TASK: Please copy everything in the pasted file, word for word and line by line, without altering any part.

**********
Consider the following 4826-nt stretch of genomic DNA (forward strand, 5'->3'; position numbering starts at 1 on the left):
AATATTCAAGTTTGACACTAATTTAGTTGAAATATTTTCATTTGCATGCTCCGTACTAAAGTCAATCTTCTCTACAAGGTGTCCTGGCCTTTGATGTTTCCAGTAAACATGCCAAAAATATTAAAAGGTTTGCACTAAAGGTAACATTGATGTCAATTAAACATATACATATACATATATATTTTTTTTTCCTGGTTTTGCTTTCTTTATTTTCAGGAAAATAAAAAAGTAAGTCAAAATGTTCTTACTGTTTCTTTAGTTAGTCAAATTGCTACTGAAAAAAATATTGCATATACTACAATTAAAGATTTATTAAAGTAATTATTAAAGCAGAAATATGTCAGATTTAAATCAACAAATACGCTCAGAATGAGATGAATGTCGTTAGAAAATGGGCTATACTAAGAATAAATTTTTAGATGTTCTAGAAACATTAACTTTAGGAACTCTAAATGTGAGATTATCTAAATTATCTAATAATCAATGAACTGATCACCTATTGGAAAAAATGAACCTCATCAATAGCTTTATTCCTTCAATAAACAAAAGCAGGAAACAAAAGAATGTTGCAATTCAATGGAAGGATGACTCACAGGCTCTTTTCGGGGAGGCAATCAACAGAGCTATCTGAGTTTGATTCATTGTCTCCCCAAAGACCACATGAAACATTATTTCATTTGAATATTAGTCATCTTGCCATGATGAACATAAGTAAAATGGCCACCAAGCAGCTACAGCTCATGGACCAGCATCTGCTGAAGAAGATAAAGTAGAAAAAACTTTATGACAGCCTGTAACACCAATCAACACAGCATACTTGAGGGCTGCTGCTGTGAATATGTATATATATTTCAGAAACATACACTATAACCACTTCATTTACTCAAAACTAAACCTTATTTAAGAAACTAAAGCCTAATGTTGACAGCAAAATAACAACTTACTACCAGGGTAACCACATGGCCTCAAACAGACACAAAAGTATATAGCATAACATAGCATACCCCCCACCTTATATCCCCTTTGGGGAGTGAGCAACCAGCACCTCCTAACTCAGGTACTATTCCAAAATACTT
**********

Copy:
Consider the following 4826-nt stretch of genomic DNA (forward strand, 5'->3'; position numbering starts at 1 on the left):
AATATTCAAGTTTGACACTAATTTAGTTGAAATATTTTCATTTGCATGCTCCGTACTAAAGTCAATCTTCTCTACAAGGTGTCCTGGCCTTTGATGTTTCCAGTAAACATGCCAAAAATATTAAAAGGTTTGCACTAAAGGTAACATTGATGTCAATTAAACATATACATATACATATATATTTTTTTTTCCTGGTTTTGCTTTCTTTATTTTCAGGAAAATAAAAAAGTAAGTCAAAATGTTCTTACTGTTTCTTTAGTTAGTCAAATTGCTACTGAAAAAAATATTGCATATACTACAATTAAAGATTTATTAAAGTAATTATTAAAGCAGAAATATGTCAGATTTAAATCAACAAATACGCTCAGAATGAGATGAATGTCGTTAGAAAATGGGCTATACTAAGAATAAATTTTTAGATGTTCTAGAAACATTAACTTTAGGAACTCTAAATGTGAGATTATCTAAATTATCTAATAATCAATGAACTGATCACCTATTGGAAAAAATGAACCTCATCAATAGCTTTATTCCTTCAATAAACAAAAGCAGGAAACAAAAGAATGTTGCAATTCAATGGAAGGATGACTCACAGGCTCTTTTCGGGGAGGCAATCAACAGAGCTATCTGAGTTTGATTCATTGTCTCCCCAAAGACCACATGAAACATTATTTCATTTGAATATTAGTCATCTTGCCATGATGAACATAAGTAAAATGGCCACCAAGCAGCTACAGCTCATGGACCAGCATCTGCTGAAGAAGATAAAGTAGAAAAAACTTTATGACAGCCTGTAACACCAATCAACACAGCATACTTGAGGGCTGCTGCTGTGAATATGTATATATATTTCAGAAACATACACTATAACCACTTCATTTACTCAAAACTAAACCTTATTTAAGAAACTAAAGCCTAATGTTGACAGCAAAATAACAACTTACTACCAGGGTAACCACATGGCCTCAAACAGACACAAAAGTATATAGCATAACATAGCATACCCCCCACCTTATATCCCCTTTGGGGAGTGAGCAACCAGCACCTCCTAACTCAGGTACTATTCCAAAATACTT